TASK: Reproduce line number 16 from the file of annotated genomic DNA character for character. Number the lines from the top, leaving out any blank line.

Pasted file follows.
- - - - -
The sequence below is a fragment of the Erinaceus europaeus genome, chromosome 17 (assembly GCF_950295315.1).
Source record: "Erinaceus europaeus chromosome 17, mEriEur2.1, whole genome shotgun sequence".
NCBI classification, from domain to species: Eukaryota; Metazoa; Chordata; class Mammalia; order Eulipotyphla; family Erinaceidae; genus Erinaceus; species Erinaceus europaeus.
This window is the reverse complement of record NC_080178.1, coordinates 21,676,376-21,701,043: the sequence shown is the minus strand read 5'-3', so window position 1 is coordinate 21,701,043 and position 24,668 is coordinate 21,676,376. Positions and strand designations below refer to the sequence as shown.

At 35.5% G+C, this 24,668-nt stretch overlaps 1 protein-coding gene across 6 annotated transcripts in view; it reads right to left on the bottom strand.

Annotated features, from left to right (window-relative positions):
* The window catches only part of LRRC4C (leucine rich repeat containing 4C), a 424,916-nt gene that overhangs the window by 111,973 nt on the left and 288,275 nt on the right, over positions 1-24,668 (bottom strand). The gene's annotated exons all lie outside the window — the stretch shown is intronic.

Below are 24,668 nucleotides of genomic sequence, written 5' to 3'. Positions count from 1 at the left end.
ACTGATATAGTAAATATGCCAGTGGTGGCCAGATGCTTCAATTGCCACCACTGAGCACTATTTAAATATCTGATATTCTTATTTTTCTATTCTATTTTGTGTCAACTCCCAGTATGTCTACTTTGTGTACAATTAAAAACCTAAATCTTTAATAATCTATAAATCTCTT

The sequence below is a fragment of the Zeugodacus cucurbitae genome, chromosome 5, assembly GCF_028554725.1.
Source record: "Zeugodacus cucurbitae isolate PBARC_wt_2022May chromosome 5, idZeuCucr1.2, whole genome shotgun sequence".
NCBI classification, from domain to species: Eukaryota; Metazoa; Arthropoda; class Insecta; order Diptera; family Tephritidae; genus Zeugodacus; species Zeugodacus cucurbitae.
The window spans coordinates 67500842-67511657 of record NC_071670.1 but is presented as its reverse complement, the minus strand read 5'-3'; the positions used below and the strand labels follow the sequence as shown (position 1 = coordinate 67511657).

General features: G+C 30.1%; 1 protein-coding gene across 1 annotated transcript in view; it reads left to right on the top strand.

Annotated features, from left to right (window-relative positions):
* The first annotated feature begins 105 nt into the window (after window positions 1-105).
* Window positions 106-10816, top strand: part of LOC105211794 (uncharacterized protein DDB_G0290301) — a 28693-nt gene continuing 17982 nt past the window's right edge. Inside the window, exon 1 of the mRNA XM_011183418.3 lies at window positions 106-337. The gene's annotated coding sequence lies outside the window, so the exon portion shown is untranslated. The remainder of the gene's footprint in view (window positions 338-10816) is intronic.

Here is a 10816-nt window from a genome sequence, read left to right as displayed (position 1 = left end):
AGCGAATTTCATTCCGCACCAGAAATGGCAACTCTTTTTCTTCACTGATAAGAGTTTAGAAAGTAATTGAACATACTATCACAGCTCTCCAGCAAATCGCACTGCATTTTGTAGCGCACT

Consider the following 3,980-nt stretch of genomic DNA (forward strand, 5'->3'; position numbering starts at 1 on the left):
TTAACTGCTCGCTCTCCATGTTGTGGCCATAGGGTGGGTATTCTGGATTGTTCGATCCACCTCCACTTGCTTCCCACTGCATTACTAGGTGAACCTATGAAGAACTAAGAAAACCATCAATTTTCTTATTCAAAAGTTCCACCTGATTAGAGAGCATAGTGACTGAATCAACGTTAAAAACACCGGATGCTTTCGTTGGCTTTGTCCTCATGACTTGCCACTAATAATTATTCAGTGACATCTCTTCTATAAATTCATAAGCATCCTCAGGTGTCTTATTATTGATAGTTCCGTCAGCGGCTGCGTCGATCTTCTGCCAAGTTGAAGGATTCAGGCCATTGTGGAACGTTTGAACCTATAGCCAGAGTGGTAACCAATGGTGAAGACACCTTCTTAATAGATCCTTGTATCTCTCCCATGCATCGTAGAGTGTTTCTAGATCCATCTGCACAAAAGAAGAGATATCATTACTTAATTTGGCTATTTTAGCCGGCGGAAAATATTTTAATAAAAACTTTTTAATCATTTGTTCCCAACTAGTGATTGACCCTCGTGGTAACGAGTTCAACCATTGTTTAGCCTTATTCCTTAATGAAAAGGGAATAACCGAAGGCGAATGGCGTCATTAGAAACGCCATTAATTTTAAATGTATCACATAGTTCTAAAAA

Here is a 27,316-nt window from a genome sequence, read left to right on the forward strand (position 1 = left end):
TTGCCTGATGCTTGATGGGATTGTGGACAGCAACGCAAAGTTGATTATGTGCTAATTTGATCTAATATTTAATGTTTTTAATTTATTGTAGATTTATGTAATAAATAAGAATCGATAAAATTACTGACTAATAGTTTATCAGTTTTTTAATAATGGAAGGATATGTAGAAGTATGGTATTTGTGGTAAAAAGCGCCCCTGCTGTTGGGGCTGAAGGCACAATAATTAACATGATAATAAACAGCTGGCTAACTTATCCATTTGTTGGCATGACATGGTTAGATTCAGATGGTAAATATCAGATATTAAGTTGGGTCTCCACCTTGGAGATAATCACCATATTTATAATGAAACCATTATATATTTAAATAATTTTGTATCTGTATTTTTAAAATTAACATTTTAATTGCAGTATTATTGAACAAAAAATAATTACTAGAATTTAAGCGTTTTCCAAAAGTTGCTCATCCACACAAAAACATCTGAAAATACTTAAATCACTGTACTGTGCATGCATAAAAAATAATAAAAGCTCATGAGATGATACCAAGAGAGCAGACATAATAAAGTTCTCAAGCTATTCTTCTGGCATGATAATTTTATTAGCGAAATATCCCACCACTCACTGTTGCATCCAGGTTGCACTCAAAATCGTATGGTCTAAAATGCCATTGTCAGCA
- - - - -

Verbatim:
* The first annotated feature begins 105 nt into the window (after window positions 1-105).